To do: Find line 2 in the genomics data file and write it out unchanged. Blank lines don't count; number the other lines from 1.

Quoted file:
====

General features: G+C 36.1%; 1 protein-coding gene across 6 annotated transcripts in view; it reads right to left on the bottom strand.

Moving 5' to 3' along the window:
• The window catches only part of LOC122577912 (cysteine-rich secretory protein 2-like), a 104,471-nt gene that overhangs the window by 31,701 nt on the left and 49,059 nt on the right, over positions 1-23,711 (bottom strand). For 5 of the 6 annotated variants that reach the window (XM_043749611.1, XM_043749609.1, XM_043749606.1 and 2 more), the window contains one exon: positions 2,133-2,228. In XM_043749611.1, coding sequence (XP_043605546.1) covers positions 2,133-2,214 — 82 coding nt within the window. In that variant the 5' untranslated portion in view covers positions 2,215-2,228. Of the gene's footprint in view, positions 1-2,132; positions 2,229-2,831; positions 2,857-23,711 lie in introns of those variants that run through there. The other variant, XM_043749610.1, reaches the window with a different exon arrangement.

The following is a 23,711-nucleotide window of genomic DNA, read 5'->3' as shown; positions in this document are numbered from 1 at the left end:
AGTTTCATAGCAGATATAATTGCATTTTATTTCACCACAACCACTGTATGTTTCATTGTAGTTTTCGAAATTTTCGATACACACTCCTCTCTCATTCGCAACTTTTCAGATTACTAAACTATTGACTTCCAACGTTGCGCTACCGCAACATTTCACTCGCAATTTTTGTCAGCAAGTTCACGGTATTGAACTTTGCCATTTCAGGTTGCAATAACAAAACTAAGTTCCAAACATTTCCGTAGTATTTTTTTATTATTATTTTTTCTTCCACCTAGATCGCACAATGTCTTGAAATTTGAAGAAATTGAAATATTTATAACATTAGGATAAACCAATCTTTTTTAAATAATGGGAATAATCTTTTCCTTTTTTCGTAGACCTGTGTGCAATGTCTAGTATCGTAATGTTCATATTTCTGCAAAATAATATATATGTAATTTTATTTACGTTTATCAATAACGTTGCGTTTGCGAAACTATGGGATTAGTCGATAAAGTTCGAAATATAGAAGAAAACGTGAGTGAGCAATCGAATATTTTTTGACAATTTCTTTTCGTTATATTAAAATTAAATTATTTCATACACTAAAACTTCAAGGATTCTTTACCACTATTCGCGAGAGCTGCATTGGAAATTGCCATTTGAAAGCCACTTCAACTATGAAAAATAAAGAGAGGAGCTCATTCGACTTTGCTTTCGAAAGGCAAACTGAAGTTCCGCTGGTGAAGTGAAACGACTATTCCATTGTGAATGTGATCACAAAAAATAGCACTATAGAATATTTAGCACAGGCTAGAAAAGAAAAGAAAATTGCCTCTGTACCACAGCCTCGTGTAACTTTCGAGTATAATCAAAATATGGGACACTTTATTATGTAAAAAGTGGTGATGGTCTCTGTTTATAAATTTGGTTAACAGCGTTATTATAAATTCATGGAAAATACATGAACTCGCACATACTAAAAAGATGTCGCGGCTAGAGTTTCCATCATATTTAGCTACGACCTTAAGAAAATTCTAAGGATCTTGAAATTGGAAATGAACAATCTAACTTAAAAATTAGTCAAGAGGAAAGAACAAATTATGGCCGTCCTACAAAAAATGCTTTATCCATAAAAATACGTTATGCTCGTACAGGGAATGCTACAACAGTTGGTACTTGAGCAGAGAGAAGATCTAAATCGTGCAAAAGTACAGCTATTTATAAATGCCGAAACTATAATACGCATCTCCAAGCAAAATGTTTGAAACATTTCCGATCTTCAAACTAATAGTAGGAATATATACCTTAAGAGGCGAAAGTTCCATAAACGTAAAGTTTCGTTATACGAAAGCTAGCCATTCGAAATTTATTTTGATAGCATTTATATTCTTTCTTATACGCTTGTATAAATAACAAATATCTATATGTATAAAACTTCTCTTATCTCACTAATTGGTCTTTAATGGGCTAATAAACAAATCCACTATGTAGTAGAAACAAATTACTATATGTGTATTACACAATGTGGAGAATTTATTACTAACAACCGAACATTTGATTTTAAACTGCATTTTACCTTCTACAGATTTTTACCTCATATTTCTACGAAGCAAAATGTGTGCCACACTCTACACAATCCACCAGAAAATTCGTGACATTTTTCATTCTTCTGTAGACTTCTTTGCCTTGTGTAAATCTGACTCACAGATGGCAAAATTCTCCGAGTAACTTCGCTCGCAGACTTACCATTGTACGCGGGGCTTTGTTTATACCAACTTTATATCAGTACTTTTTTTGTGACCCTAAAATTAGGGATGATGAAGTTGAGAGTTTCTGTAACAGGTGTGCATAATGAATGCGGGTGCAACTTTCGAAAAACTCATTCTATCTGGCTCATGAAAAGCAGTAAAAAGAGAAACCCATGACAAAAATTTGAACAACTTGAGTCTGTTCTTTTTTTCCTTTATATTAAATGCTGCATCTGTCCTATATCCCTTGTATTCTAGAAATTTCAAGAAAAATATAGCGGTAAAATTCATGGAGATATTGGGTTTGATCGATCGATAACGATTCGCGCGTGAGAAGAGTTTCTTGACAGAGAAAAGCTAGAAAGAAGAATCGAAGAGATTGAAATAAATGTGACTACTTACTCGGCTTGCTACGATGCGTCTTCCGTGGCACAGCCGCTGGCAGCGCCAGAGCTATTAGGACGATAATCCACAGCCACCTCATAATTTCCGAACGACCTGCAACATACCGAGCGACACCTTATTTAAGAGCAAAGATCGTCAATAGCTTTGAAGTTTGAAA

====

Moving 5' to 3' along the window: